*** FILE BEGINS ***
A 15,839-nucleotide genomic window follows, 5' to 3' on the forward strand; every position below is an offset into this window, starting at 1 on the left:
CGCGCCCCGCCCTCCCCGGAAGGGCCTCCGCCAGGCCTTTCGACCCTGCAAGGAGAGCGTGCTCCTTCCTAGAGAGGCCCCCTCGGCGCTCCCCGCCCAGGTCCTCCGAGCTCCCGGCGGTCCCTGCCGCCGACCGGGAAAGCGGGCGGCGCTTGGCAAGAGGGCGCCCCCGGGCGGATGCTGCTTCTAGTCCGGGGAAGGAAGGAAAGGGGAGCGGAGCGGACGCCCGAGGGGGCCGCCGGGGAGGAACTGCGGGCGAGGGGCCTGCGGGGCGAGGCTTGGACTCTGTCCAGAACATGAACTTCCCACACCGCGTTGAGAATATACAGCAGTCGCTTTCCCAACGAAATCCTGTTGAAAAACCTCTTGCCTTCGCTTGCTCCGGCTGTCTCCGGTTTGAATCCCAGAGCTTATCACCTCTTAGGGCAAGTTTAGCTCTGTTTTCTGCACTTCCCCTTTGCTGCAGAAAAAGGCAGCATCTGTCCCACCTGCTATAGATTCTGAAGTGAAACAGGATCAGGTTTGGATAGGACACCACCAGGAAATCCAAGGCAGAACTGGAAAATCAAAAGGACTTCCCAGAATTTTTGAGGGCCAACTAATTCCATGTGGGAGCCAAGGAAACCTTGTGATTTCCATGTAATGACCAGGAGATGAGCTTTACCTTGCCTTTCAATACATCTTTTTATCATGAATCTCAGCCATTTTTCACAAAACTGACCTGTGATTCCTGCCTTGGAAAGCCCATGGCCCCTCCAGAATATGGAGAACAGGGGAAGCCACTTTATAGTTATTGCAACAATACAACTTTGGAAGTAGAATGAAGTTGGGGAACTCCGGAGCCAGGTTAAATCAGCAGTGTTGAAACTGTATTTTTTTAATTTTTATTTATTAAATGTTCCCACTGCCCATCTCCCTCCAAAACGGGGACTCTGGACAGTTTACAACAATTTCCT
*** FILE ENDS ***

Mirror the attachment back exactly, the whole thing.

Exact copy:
A 15,839-nucleotide genomic window follows, 5' to 3' on the forward strand; every position below is an offset into this window, starting at 1 on the left:
CGCGCCCCGCCCTCCCCGGAAGGGCCTCCGCCAGGCCTTTCGACCCTGCAAGGAGAGCGTGCTCCTTCCTAGAGAGGCCCCCTCGGCGCTCCCCGCCCAGGTCCTCCGAGCTCCCGGCGGTCCCTGCCGCCGACCGGGAAAGCGGGCGGCGCTTGGCAAGAGGGCGCCCCCGGGCGGATGCTGCTTCTAGTCCGGGGAAGGAAGGAAAGGGGAGCGGAGCGGACGCCCGAGGGGGCCGCCGGGGAGGAACTGCGGGCGAGGGGCCTGCGGGGCGAGGCTTGGACTCTGTCCAGAACATGAACTTCCCACACCGCGTTGAGAATATACAGCAGTCGCTTTCCCAACGAAATCCTGTTGAAAAACCTCTTGCCTTCGCTTGCTCCGGCTGTCTCCGGTTTGAATCCCAGAGCTTATCACCTCTTAGGGCAAGTTTAGCTCTGTTTTCTGCACTTCCCCTTTGCTGCAGAAAAAGGCAGCATCTGTCCCACCTGCTATAGATTCTGAAGTGAAACAGGATCAGGTTTGGATAGGACACCACCAGGAAATCCAAGGCAGAACTGGAAAATCAAAAGGACTTCCCAGAATTTTTGAGGGCCAACTAATTCCATGTGGGAGCCAAGGAAACCTTGTGATTTCCATGTAATGACCAGGAGATGAGCTTTACCTTGCCTTTCAATACATCTTTTTATCATGAATCTCAGCCATTTTTCACAAAACTGACCTGTGATTCCTGCCTTGGAAAGCCCATGGCCCCTCCAGAATATGGAGAACAGGGGAAGCCACTTTATAGTTATTGCAACAATACAACTTTGGAAGTAGAATGAAGTTGGGGAACTCCGGAGCCAGGTTAAATCAGCAGTGTTGAAACTGTATTTTTTTAATTTTTATTTATTAAATGTTCCCACTGCCCATCTCCCTCCAAAACGGGGACTCTGGACAGTTTACAACAATTTCCT